7. A process for reproducing a design, comprising the steps of:
analyzing the design to derive
(a) data for use as stitch command data by an embroidery machine,
(b) data for use as cutting command data by a cutting machine, and
(c) data for use as sign painting data by a sign painting machine;
automatically cutting out an applique element from a sheet material in accordance with the cutting command data;
before or after the cutting step, automatically painting a design on the sheet material in accordance with the sign painting data;
transferring the cut-out and painted applique element to a base material; and
automatically stitching the applique element to the base material in accordance with the stitch command data.
8. A process according to claim 7, wherein the sign painting machine is a numerically controlled air brush painting machine.
The invention relates to the control of cutting and embroidery machines and particularly to the control of such machines for reproducing designs incorporating applique elements.
Computer control of embroidery machines is well known. Control may be either direct or via a program stored on a punched tape, as described in patent document EP-B-0221163 for example. Such computer controlled embroidery machines have been used for generating designs incorporating applique elements, for example in which shaped elements of one sheet material (the applique elements) are attached to a base of the same or a different sheet material by stitching in the embroidery machine.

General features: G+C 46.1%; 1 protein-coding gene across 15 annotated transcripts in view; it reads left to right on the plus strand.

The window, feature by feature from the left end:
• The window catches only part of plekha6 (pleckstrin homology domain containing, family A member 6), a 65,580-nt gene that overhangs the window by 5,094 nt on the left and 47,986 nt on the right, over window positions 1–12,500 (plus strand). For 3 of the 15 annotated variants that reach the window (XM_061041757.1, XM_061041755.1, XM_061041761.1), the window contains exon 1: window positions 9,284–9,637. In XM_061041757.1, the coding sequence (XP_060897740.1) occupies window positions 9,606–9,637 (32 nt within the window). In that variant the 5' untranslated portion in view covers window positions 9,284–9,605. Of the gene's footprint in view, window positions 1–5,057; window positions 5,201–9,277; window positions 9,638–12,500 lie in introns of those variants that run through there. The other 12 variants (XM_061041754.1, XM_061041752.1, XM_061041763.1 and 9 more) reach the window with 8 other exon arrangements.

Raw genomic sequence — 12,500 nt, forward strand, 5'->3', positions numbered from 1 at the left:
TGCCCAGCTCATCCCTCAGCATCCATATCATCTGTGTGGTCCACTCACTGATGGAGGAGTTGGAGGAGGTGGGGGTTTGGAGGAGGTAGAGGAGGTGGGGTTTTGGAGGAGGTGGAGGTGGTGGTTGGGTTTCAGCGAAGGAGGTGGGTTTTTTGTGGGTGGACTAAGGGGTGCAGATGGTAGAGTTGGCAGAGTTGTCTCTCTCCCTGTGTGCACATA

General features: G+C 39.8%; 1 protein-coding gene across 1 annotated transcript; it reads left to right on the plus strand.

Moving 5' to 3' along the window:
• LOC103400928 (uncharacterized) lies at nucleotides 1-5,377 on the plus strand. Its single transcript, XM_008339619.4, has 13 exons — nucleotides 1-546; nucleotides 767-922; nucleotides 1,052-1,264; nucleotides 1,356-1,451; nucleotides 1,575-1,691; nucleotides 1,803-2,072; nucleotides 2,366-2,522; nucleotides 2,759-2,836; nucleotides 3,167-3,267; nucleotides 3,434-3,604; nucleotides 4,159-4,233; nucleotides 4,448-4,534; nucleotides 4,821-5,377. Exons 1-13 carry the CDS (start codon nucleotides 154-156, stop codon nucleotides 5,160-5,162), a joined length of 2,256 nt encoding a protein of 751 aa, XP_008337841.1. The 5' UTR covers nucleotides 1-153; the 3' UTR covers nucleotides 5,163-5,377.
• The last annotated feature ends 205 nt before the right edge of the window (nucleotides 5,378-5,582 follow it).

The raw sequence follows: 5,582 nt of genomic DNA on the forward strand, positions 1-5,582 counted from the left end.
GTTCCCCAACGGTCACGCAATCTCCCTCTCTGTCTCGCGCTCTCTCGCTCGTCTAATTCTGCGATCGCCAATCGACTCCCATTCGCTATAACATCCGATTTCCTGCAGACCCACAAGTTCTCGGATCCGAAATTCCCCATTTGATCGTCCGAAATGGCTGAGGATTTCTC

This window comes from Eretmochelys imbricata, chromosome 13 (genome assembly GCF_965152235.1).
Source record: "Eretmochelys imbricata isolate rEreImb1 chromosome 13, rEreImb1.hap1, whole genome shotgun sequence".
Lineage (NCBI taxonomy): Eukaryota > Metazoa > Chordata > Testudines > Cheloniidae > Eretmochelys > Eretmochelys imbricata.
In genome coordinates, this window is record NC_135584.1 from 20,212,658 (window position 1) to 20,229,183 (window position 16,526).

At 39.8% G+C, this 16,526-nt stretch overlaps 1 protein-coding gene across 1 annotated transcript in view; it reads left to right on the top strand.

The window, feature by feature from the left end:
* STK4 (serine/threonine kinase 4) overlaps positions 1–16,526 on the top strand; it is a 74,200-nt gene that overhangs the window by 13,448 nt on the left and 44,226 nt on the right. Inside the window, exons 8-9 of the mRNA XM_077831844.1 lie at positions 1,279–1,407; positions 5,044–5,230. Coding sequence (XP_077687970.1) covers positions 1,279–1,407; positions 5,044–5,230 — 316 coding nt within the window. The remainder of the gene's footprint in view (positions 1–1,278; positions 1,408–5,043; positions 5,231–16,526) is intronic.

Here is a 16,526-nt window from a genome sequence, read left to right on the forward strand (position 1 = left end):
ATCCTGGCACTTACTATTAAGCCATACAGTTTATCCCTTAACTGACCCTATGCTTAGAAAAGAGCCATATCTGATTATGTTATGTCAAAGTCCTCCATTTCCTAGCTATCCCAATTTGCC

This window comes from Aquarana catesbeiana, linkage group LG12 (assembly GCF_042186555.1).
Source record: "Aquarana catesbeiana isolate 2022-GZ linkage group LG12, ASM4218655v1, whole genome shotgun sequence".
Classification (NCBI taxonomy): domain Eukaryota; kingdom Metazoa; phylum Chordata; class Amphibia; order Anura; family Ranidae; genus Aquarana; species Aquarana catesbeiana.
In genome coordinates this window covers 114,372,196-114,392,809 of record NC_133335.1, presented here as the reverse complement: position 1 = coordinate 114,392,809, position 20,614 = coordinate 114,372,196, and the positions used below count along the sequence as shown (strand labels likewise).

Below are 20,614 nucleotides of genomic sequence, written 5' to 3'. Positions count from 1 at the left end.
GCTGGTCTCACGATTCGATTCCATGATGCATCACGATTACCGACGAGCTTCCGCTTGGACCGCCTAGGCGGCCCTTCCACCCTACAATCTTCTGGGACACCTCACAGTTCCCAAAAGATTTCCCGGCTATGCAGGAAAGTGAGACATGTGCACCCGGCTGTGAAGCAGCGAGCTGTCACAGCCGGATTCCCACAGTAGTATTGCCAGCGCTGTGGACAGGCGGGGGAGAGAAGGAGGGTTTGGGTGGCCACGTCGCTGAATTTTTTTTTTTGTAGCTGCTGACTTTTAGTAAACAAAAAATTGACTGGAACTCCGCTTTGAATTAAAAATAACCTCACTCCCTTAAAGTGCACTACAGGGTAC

The sequence of steps in generating prior art applique designs has been as follows. First a representation of the desired design is entered into the computer by means of a design program or a video input or by other well-known methods. The computer, under the direction of an operator, uses the representation of the design to derive stitch command data for the embroidery machine. The operator may in certain cases manipulate the design, for example by rotation or enlargement, before the stitch command data are generated. A sufficiently large sheet of the applique material is placed over the base material in the embroidery machine and, in response to the stitch command data from the computer, the embroidery machine stitches through both layers an outline of the desired shape of the applique element. A human operator then trims the applique material around this outline and, once trimming is complete, further stitching may be carried out under computer control, for example to hide the edges of the applique element or to add further detail.